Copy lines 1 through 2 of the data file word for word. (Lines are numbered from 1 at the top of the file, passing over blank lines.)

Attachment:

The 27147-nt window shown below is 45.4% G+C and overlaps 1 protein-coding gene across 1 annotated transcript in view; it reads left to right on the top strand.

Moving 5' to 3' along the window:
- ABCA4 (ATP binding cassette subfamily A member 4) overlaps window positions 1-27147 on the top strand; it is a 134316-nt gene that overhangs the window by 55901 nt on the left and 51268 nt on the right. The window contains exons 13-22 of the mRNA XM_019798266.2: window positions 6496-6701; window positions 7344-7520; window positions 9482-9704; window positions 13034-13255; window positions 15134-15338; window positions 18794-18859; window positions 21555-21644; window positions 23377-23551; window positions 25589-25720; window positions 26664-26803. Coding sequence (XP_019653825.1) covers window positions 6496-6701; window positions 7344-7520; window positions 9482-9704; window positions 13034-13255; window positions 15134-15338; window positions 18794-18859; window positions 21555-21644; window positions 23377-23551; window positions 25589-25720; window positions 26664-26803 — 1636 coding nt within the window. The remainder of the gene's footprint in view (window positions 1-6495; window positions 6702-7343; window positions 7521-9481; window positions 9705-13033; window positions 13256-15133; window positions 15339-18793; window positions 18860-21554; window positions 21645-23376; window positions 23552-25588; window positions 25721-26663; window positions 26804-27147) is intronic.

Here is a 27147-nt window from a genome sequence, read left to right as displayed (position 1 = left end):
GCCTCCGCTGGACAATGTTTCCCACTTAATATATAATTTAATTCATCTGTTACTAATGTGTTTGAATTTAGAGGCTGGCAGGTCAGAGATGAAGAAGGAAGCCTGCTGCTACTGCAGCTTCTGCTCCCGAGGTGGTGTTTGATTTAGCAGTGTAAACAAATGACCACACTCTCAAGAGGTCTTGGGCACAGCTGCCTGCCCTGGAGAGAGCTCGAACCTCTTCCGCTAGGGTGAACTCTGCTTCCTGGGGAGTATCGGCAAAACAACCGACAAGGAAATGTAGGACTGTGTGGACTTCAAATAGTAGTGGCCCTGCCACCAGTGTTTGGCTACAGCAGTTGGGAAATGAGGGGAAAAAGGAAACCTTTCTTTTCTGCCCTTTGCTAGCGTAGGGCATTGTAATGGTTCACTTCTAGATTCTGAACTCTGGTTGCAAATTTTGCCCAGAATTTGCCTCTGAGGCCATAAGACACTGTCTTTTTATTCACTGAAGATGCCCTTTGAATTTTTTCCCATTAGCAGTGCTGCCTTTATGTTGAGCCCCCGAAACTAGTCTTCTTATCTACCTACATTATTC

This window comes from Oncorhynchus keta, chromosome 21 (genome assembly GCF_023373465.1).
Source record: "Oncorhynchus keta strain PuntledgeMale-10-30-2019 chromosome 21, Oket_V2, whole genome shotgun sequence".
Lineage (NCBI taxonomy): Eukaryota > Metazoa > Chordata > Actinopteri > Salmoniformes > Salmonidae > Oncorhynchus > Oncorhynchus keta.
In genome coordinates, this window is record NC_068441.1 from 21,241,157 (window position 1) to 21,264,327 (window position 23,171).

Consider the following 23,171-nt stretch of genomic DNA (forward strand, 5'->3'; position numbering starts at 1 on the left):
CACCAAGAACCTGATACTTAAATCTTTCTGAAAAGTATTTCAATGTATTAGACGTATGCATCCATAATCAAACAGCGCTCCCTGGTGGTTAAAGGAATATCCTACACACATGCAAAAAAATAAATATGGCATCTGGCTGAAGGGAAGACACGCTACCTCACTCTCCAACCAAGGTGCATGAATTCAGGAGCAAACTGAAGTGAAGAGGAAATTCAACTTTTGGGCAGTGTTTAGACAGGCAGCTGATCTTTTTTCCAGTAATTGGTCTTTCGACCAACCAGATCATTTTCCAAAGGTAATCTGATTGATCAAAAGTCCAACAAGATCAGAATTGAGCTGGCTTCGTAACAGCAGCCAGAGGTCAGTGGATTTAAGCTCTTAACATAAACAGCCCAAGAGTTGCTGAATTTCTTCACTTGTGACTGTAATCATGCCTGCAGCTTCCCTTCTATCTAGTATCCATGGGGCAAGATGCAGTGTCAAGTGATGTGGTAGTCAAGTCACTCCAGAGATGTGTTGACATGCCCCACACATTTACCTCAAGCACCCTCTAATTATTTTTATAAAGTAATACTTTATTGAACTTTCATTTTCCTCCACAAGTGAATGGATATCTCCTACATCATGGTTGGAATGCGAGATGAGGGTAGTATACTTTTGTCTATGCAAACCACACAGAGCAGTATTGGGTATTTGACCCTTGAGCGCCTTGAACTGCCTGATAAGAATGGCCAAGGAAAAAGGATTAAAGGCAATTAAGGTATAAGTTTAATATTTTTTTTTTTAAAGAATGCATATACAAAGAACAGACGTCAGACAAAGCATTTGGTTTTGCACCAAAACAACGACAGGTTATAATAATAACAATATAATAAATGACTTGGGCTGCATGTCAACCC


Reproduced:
The 27147-nt window shown below is 45.4% G+C and overlaps 1 protein-coding gene across 1 annotated transcript in view; it reads left to right on the top strand.

Moving 5' to 3' along the window: